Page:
Salas didn’t always see their work from this unique perspective; it wasn’t until a mentor posed the challenge to Salas to think about their work from all angles and what it could become. Salas recounted, “I started with clay using the potter’s wheel. This had left me with an unconscious habit of thinking and building vertically and cylindrically. One day I was meeting with a mentor, Linda Christianson, and she gave voice to this observation. She then turned my work on its side, looked it over, and then turned it upside down. Although this was such a simple action, it was something I had never considered doing. The forms mutated with every change in orientation and I saw different possibilities for what the objects could be. This impacted not only on how I view my work but also pushed me to consider what other unconscious habits I hold that limit how I view things in general”. Salas also hopes to be a mentor and inspiration to other artists, and said, “my biggest hope as an artists and as an educator is to help people feel empowered being themselves. I deeply believe that strong artwork comes from being honest and accepting of yourself and not being afraid to share that with others around you”. When asked how they would challenge other artists, Salas gave a list of challenges in true art-educator form:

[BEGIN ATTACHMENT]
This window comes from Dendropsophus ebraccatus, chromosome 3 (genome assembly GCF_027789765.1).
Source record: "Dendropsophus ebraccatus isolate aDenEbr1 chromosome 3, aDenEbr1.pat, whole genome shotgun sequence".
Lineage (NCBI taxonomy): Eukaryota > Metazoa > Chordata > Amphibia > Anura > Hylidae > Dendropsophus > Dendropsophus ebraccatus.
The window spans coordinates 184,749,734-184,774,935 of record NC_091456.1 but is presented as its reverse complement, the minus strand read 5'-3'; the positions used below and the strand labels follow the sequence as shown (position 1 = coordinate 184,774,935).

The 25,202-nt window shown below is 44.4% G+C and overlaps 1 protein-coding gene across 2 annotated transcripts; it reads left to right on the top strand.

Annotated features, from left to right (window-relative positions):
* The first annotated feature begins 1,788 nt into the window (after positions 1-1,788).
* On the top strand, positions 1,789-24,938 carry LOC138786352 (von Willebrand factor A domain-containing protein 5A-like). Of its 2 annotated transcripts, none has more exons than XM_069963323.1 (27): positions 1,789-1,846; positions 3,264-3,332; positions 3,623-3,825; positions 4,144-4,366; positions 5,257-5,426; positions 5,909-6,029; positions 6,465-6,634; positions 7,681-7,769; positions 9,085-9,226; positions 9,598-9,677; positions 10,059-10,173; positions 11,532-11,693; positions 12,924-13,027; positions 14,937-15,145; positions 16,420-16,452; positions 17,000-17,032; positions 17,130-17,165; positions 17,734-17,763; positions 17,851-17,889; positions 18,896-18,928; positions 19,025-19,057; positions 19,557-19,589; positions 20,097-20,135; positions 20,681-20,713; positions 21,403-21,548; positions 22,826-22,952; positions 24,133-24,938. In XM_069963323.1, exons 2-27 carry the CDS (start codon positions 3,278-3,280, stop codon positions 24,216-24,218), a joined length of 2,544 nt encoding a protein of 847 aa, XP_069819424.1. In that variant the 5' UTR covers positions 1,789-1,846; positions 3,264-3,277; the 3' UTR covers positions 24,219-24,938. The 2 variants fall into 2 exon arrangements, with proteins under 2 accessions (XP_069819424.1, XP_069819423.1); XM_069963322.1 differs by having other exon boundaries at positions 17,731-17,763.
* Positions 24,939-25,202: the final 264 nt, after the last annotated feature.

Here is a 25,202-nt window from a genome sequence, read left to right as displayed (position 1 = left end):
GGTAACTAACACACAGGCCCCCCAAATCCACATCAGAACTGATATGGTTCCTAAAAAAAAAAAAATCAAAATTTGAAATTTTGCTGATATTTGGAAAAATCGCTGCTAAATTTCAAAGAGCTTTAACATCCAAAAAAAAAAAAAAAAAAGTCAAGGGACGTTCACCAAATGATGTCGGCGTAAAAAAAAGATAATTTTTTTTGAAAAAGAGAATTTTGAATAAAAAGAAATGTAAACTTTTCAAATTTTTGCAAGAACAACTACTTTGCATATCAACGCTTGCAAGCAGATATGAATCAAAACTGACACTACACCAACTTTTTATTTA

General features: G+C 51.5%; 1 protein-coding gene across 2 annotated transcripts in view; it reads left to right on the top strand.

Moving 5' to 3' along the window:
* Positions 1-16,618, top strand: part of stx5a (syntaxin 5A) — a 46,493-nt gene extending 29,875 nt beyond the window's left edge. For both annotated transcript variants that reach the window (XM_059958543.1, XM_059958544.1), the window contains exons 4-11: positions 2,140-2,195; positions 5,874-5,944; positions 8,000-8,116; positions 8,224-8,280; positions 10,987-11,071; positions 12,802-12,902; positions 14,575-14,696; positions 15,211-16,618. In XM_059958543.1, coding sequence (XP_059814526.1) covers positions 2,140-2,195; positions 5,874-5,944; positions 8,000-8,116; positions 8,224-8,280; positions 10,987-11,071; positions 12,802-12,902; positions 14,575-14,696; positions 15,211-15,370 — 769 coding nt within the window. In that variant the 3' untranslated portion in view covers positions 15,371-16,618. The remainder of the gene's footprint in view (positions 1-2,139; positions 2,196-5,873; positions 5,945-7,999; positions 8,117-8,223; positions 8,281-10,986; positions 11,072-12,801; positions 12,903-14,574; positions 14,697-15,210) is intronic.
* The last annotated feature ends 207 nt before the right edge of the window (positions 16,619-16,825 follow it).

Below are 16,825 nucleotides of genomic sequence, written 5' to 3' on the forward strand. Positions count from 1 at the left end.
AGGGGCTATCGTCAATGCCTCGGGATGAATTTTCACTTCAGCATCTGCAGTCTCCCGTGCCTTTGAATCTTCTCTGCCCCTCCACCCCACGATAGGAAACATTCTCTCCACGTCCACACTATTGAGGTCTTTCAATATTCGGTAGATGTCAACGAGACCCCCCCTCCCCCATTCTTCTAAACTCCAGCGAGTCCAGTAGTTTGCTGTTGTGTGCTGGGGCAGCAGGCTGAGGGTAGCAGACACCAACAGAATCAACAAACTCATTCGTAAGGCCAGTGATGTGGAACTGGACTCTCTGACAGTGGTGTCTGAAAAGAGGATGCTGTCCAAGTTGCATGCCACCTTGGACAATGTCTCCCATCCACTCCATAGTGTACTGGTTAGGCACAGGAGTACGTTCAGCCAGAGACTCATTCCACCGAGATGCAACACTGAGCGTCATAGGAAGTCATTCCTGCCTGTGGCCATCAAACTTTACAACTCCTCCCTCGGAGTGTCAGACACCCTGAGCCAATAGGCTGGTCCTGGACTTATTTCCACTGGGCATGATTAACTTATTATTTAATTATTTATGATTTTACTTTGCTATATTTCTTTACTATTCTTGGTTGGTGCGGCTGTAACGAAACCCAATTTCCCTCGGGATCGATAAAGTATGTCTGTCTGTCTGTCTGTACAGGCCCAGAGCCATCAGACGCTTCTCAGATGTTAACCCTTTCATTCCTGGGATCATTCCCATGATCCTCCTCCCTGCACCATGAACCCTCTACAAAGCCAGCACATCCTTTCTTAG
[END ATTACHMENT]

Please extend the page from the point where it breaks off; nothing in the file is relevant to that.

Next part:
“I constantly refer back to the book Finding One’s Way With Clay by Paulus Berensohn. In this book he provides creative prompts for creating pinch pots. Some of my favorites are:
Pinch a clay letter to a friend.
Pinch a pot while walking in a circle, connecting to the rhythm of your feel.
Pinch a story.
Make a pinch pot in response to a sound. Say a clock ticking, your own heartbeat, a hum, a wavelike sound, or whatever.
Another quote I come to from that book is from M.C. Richard’s introduction: Can clay help one find their way towards community and healing?”
In a world full of “delicate impermanence”, Chris Salas has found a way to capture the beauty and mystery of the connection between “reality” and “what could be”; they have captured the industry’s intrigue and applause as well.
Educational/Personal Growth Opportunity“My biggest hope as an artist and as an educator is to help people feel empowered being themselves. I deeply believe that strong artwork comes from being honest and accepting of yourself and not being afraid to share with others around you.”
“I constantly refer back to the book Finding One’s Way with Clay by Paulus Berensohn. In this book he provides creative prompts for creating pinch pots. Some of my favorites are:Pinch a clay letter to a friend.Pinch a pot while walking in a circle, connecting to the rhythm of your feel.Pinch a story.Make a pinch pot in response to a sound. Say a clock ticking, your own heartbeat, a hum, a wavelike sound, or whatever.Another quote I come to from that book is from M.C. Richard’s introduction: Can clay help one find their way towards community and healing?”